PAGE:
You cannot envy Richard Fraysse, head perfumer at Caron. Much maligned by perfume lovers for his reformulations of the Caron classics (whether in an attempt to bring them into line with modern sensibilities, to match IFRA regulations, or to bring the price of the formulas down for the pleasure of his accountants I couldn’t say), but in any case his strikes me as being something of a lose-lose situation. Caron is in a funny position: revered, adored, yet with little consistency. The new perfumes are rightfully scorned (Yuzu Man? Miss Caron? I think not…), and when the perfumes you think you are buying are not what you hoped they would be, you know that with Caron, every perfume is something of a precarious risk.
Though I often think the rumours of total and disastrous reformulation are exaggerated, I have myself owned and been highly disappointed by certain contemporary versions of classic ‘Carons’ (Poivre, Nocturnes), then, conversely, found myself ogling at, and spraying on, the urn perfumes in Fortnum & Mason, finding many of them strange, glorious and in perfectly good condition. That name, ‘Caron’, still has so much cachet and appeal for me, and I can’t help hoping against hope that Mr Fraysse will, one day, somehow again deliver the goods.
Bellodgia, the legendary perfume Caron originally released in 1927, was/is a spicy, musky, creamy and very emotional oeillet soliflore that enfolded cloves and thick, cinnamon-embalmed carnation petals in quilts of roses, jasmine and musks, and it is yet another well-loved classic from the house that I have in the original perfume extract. She is, to me, the Grand Duchess of carnations, this Bellodgia: vulnerably bosomed, sensitive, and hopelessly, almost embarrassingly, romantic. But she is also rather old-fashioned, and Più Bellodgia ( a play on the Italian words più bello, meaning ‘more beautiful’), is a decent attempt to bring the carnationy rose template back to the modern palate.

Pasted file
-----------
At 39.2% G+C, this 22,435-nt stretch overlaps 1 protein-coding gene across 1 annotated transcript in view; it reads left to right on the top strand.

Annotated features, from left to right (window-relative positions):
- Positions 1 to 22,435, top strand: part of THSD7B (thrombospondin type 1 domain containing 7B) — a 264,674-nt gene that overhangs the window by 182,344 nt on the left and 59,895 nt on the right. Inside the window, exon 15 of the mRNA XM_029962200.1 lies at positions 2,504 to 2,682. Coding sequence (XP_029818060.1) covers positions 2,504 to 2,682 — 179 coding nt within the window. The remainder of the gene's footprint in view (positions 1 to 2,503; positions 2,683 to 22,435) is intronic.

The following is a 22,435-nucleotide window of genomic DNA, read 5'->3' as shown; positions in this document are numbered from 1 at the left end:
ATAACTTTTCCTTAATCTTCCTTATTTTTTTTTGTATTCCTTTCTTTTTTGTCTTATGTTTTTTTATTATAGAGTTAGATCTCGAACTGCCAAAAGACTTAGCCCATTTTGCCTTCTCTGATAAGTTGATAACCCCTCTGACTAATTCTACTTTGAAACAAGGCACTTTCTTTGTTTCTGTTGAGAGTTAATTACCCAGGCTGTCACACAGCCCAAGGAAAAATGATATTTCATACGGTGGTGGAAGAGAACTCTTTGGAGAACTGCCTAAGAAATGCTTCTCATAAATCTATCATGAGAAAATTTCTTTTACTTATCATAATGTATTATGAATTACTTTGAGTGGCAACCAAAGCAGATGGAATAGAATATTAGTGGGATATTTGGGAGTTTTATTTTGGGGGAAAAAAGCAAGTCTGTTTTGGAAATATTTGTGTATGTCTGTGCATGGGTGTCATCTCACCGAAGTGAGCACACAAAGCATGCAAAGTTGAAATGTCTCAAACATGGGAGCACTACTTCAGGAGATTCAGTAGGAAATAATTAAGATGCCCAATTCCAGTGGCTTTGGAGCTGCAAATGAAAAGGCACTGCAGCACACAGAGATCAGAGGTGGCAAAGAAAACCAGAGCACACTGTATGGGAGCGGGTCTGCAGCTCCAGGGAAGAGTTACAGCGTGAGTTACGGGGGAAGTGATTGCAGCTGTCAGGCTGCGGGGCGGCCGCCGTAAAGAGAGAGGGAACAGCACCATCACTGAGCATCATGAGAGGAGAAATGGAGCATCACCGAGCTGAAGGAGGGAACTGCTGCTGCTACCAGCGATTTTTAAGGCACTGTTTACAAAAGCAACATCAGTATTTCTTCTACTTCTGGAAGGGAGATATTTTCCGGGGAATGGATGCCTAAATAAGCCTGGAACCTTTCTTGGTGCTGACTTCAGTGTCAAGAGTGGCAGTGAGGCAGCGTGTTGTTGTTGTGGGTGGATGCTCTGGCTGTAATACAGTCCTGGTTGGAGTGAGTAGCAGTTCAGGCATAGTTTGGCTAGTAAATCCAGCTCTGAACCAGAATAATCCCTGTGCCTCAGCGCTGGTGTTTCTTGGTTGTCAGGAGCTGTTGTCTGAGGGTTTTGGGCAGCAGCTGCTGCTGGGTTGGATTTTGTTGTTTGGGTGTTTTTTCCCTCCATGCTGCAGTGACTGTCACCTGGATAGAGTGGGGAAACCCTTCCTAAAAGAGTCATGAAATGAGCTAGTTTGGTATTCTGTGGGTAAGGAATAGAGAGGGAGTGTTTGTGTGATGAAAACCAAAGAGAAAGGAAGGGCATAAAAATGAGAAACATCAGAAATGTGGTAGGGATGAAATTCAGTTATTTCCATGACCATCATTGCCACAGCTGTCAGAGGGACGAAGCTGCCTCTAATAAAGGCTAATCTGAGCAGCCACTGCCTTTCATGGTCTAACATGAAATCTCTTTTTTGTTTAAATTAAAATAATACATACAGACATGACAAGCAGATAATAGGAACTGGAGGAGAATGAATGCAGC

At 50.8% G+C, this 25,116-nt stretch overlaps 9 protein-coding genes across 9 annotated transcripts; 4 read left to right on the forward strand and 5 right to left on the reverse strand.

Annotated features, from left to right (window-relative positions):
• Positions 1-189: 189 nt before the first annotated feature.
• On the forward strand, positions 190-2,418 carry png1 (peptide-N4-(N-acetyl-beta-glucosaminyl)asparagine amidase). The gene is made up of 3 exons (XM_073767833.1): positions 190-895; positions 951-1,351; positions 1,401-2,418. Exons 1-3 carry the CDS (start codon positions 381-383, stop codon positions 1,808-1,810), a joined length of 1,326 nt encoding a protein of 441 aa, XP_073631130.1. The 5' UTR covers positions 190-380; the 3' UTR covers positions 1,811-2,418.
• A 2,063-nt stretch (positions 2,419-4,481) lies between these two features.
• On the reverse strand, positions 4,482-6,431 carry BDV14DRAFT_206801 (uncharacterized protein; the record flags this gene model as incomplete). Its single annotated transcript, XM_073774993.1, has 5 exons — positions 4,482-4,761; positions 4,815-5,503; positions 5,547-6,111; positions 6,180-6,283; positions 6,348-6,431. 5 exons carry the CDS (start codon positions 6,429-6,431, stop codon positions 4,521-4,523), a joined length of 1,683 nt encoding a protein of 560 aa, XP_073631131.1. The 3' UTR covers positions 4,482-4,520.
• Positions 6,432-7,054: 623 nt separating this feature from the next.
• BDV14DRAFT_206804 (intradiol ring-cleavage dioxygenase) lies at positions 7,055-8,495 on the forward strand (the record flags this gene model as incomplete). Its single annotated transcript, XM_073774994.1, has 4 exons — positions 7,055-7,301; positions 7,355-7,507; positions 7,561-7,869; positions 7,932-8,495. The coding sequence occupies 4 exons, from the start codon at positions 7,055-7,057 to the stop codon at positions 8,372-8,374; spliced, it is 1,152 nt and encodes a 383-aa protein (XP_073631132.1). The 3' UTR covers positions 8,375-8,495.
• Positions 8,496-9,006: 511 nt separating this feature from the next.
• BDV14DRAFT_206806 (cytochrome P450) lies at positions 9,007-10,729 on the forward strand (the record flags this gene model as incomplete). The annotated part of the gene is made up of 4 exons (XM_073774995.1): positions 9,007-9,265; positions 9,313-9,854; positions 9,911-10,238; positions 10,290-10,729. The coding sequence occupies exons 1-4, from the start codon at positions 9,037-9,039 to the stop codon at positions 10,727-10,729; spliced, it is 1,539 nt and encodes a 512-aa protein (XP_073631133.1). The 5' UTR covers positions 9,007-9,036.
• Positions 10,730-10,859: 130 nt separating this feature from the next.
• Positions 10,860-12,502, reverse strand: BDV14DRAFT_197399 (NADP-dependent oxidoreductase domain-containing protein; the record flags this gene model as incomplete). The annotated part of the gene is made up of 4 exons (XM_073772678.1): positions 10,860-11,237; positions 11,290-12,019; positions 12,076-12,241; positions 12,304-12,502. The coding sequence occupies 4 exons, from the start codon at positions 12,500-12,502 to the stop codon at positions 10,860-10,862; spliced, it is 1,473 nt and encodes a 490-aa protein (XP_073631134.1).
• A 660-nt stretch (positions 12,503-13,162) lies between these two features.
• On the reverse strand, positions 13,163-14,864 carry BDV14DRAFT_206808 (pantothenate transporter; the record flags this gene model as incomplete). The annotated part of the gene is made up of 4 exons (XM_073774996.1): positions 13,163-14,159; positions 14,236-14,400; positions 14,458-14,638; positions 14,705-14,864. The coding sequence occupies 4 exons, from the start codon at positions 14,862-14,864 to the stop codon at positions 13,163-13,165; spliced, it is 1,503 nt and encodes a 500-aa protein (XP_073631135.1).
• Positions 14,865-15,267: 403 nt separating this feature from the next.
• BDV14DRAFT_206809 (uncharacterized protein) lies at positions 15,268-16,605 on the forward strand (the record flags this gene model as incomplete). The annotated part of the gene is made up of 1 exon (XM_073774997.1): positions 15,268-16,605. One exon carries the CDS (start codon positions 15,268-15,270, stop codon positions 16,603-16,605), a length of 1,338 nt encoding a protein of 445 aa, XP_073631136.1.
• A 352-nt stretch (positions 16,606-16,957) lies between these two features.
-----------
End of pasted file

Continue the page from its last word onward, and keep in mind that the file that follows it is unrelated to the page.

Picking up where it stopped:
Like Serge Lutens’ unpopular Vitriol D’Oeillet, which it resembles in some ways, Più Bellodgia is boldly enlivened and refreshed with the rosey, pink-peppered top notes we have come to anticipate in many contemporary feminines, and this stage of the fragrance, I have to say, is my least favourite. However, the more sprightly headrush of the top notes lead the perfume into more zested territory that does, basically, work: Più Bellodgia has more spine than its osteoporotic predecessor (the original Bellodgia was always so cushioned I thought), so this is not, necessarily, a bad thing.
The good news for Bellodgia lovers is that the original formula has not been eviscerated: the essential structure of carnation, clove, cinnamon, rose/jasmine and cedar wood musk is intact, the spices just that little bit spicier, the aura brighter but essentially unchanged. She may not be more beautiful, but the Grand Duchess’ great niece is still vivacious and alive, inclined towards the classically Parisian, and she has certainly not disgraced her family.